A few minutes later, it was with our sidecars that we crossed the toll to reach the Uruaguayan border, the first border post where we didn’t need to go out of our vehicle to get our visa stamp on our passports (we needed to go inside a building for the vehicle importation, though). In these conditions, the administrative process took only a few minutes and we quickly headed to Colonia del Sacramento.

To reach this city having a rich history, we used the small roads in the countryside. The plane trees alongside the road reminded us the South of France. On the way, we saw a rally of old cars. For more than ten kilometres, it was a parade of a hundred of vehicles from another century, driven by passionate people. BMW, Ford and Fiat were the brands the most present. In the last competitors, stopped on the side of the road, looking under the bonnet, the latecomers were facing some unexpected mechanical problems. Under this summery sunshine on the asphalt, the temperatures were increasing giving a tough time for the machines and the riders.

The Fiat brand is actually the most famous one in the country. On our way, we didn’t see the last cars which have just been presented to the automotive trade shows, but the old Fiat Uno. Most of the time, they were resting on a car park space in the shadow of a plane tree. We can recognise them with their particular cubic shape, the small dots of rust on the colourful car bodies, and the interior finishes made of old plastic, colourful fabric, without any electronic object. The Uno is the perfect example of the Uruguayan simplicity, they prefer the discretion of this little car rather than the big 4×4 cars seen in the previous visited countries.

After spending the night around Colonial del Sacramento, we continued our trip to Montevideo. On the way, we stopped in one of the several little shops mzde randomly, alongside the road. We bought some cheese and fig jam for our next breakfasts. The entry of the Uruguayan capital symbolised the end of our adventure on the roads of South of America. We cleaned a last time our sidecars in a car wash. A charming young man was cleaning at the rhythm of a music. With a reggae music from an old speaker hanged on the yellow wall of his “parcadero-lavadero”, making to dance his dreadlocks. The sidecars were looking brand new, ready for the big crossing. The one which will lead them from Montevideo to Riga in Latvia.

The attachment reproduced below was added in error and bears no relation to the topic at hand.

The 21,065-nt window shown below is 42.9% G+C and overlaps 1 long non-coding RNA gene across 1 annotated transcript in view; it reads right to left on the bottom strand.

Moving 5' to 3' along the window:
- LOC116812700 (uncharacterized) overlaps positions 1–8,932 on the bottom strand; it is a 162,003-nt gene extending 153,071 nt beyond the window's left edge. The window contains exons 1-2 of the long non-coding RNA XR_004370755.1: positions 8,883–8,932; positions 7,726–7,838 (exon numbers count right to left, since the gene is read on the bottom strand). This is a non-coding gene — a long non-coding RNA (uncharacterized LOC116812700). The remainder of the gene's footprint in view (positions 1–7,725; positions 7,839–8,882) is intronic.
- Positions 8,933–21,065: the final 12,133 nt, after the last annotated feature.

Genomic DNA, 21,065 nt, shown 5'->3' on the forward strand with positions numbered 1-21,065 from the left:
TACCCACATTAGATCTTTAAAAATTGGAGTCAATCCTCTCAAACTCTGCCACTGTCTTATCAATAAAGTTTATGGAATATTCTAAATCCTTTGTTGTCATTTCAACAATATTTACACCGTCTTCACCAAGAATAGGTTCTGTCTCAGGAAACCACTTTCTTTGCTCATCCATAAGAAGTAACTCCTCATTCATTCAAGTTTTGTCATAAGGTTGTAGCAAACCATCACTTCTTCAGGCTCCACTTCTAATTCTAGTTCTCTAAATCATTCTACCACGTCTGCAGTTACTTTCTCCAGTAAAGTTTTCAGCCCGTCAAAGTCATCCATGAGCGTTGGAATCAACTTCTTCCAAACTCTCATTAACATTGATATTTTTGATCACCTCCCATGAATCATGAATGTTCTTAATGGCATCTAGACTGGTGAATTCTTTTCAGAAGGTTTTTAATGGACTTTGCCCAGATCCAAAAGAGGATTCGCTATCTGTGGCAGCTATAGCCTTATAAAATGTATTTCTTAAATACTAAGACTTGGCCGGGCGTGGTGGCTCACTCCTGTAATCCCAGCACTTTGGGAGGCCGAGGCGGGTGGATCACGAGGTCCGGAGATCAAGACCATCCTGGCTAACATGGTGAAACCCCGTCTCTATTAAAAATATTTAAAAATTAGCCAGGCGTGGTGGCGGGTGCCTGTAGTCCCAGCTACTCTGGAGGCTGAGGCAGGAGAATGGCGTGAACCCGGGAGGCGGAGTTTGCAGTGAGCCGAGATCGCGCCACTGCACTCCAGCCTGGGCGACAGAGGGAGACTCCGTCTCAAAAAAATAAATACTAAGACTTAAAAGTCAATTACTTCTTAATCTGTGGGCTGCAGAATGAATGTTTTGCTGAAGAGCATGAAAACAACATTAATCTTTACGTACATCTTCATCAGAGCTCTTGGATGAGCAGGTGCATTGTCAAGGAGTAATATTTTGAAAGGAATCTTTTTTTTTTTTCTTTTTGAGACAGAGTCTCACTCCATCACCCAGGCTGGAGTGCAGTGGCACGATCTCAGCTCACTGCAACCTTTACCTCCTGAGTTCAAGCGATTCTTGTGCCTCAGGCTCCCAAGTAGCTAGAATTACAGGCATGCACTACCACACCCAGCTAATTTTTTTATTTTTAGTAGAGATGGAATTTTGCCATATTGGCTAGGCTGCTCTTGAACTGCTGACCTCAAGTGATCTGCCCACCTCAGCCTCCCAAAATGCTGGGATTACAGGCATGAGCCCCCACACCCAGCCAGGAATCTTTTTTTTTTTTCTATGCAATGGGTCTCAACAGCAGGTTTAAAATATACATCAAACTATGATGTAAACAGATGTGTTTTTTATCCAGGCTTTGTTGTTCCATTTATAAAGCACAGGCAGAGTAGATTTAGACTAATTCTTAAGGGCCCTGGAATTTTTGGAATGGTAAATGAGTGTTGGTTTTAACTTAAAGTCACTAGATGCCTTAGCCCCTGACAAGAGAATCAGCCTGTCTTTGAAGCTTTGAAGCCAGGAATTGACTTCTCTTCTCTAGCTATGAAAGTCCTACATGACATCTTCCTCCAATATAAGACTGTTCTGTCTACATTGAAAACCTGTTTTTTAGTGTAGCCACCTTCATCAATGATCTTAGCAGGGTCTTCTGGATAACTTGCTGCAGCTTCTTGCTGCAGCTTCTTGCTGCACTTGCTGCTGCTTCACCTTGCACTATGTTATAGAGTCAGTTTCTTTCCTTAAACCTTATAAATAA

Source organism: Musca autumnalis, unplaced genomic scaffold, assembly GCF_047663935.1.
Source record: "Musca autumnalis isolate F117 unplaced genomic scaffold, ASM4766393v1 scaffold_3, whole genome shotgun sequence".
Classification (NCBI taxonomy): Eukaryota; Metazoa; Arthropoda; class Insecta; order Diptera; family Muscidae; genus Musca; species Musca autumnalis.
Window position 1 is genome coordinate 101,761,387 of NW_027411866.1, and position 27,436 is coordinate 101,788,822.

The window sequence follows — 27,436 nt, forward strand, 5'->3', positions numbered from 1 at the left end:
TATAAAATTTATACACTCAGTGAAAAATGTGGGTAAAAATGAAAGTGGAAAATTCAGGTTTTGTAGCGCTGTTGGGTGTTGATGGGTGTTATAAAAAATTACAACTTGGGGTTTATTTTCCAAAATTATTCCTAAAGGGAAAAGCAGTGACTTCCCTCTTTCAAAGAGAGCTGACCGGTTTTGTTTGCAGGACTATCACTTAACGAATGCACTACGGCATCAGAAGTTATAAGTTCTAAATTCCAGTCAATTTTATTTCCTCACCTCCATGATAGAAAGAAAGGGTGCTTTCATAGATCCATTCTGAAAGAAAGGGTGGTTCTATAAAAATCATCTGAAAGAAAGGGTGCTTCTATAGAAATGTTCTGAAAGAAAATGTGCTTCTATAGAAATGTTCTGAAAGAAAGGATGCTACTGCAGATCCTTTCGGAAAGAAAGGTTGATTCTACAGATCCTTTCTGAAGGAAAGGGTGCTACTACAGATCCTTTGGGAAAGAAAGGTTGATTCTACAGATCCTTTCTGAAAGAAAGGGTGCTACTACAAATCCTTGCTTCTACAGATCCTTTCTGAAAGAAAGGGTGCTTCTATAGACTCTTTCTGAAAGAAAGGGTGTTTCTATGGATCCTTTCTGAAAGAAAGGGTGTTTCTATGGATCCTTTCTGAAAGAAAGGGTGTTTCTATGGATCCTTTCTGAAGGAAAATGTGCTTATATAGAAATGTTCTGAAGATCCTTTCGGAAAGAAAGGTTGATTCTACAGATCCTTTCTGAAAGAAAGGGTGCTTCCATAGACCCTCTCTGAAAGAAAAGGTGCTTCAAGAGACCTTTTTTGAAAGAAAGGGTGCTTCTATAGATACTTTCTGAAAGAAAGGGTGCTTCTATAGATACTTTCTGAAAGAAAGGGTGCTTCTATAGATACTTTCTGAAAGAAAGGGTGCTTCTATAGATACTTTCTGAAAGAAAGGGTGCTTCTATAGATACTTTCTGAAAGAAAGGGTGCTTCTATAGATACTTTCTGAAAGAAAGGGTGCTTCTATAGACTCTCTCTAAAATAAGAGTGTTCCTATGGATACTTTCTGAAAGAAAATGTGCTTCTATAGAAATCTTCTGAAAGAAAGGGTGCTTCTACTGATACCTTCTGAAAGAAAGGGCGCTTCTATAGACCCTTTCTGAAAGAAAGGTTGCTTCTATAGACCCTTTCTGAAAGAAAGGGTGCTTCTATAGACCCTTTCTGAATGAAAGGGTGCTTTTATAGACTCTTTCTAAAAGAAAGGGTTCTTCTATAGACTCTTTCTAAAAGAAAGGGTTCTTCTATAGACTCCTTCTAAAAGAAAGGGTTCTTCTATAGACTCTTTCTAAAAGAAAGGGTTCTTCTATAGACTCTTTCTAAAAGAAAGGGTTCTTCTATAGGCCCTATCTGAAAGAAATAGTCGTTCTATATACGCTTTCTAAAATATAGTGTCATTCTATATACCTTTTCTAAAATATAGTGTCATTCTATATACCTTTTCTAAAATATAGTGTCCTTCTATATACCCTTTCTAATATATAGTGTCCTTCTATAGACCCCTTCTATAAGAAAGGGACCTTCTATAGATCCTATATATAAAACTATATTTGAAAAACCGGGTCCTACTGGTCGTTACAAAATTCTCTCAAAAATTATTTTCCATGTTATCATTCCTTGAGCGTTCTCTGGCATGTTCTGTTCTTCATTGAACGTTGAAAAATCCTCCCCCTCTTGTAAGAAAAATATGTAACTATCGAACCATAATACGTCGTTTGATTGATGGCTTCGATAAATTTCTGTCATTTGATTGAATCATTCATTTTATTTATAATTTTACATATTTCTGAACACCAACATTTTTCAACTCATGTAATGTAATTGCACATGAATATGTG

Montevideo and the Uruguayan coast – 7 days – 43 metres above the sea level

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It was after crossing the bridge spanning the Uruguay river that we entered in the last country of South of America for this trip. After a few kilometres, it was lunch time. We stopped in the small city of Dolores. We opted for a sandwich in a little shop. We met Zuleika, the beautiful young lady working in a snack shop ; and Bruno, a true character, who was living here or there, we are still not too sure. With passion, he told us the stories of his trips by hitchhiking in Uruguay and in the adjacent countries. At the time of departure, he offered us red ribbons that he tied up around our wrists which were supposed to avoid jealous people.

We arrived in Colonia del Sacramento at the beginning of the afternoon, a city is famous for its disconcerting tranquility. Located by the Rio de la Plata, in front of Buenos Aires (that we can reach by boat in an hour), this old bastion was founded by the Portuguese in 1680. During almost one century, the Spanish people were fighting against them to take the city. Finally after one century of fights, the Spanish won. The promenade with the nice little paved streets, in the old citadel, allowed us to discover the nice treasures of the historic borough and the old colourful houses, the exotic plants and the seawall where many fishermen were fishing. A place where we enjoyed relaxing, having a break on a terrace of one of the several little squares, and watching the ocean next to the Uruguayan teenagers who were sat down on a bench with the maté under the arm.

We continued our trip until Montevideo, a cosmopolitan cry overlooking the ocean. The following day of our arrival in the capital, we popped by the offices of Wave VS, the company taking care of the shipment of our sidecars to Latvia. We took this opportunity for walking in the adjacent streets offering a nice preview of the old historic town centre.